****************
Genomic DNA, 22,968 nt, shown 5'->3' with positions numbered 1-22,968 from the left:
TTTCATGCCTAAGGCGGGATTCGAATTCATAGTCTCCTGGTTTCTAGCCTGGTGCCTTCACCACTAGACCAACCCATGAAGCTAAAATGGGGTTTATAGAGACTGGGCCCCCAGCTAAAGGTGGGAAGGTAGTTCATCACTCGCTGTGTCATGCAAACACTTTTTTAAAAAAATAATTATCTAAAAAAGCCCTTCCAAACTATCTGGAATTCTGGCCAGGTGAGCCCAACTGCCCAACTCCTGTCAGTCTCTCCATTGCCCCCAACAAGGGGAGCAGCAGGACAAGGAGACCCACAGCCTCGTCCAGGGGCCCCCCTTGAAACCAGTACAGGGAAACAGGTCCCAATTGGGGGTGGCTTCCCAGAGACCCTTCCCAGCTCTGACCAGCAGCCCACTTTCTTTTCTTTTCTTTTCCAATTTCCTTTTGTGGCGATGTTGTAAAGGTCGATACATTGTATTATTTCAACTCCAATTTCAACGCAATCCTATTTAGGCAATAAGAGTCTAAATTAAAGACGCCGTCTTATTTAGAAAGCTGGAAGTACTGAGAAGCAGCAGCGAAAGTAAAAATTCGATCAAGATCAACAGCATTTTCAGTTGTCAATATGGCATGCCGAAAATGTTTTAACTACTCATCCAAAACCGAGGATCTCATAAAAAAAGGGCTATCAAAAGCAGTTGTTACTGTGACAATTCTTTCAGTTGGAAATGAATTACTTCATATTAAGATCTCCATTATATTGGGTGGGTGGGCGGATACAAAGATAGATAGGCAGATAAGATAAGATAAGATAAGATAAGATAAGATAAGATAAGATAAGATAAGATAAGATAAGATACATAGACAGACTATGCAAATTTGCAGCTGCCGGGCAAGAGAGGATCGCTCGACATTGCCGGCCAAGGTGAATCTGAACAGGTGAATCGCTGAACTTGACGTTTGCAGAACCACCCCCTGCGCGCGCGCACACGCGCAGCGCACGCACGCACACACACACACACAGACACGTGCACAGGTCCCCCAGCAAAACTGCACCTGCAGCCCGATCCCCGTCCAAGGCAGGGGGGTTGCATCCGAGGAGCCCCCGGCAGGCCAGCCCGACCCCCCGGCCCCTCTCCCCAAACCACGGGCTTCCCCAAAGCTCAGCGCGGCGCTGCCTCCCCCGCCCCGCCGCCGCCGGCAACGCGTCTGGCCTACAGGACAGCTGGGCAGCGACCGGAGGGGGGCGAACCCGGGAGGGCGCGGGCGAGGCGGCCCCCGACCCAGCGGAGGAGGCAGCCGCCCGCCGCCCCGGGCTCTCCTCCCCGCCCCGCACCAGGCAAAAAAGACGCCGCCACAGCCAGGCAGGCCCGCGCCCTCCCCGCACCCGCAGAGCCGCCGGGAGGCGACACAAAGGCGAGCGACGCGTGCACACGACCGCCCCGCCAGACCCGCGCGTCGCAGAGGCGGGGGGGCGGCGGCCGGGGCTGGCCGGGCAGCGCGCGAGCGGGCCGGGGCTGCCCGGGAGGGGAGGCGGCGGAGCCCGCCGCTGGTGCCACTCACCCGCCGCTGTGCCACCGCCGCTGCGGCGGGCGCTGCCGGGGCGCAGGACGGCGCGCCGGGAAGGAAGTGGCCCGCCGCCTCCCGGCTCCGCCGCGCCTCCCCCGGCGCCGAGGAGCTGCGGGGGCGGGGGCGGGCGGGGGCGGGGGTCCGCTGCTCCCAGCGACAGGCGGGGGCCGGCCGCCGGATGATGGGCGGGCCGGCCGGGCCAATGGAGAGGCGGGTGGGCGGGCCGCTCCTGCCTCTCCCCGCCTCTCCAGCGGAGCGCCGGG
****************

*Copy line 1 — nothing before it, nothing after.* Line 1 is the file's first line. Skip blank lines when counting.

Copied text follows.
Genomic DNA, 22,968 nt, shown 5'->3' with positions numbered 1-22,968 from the left: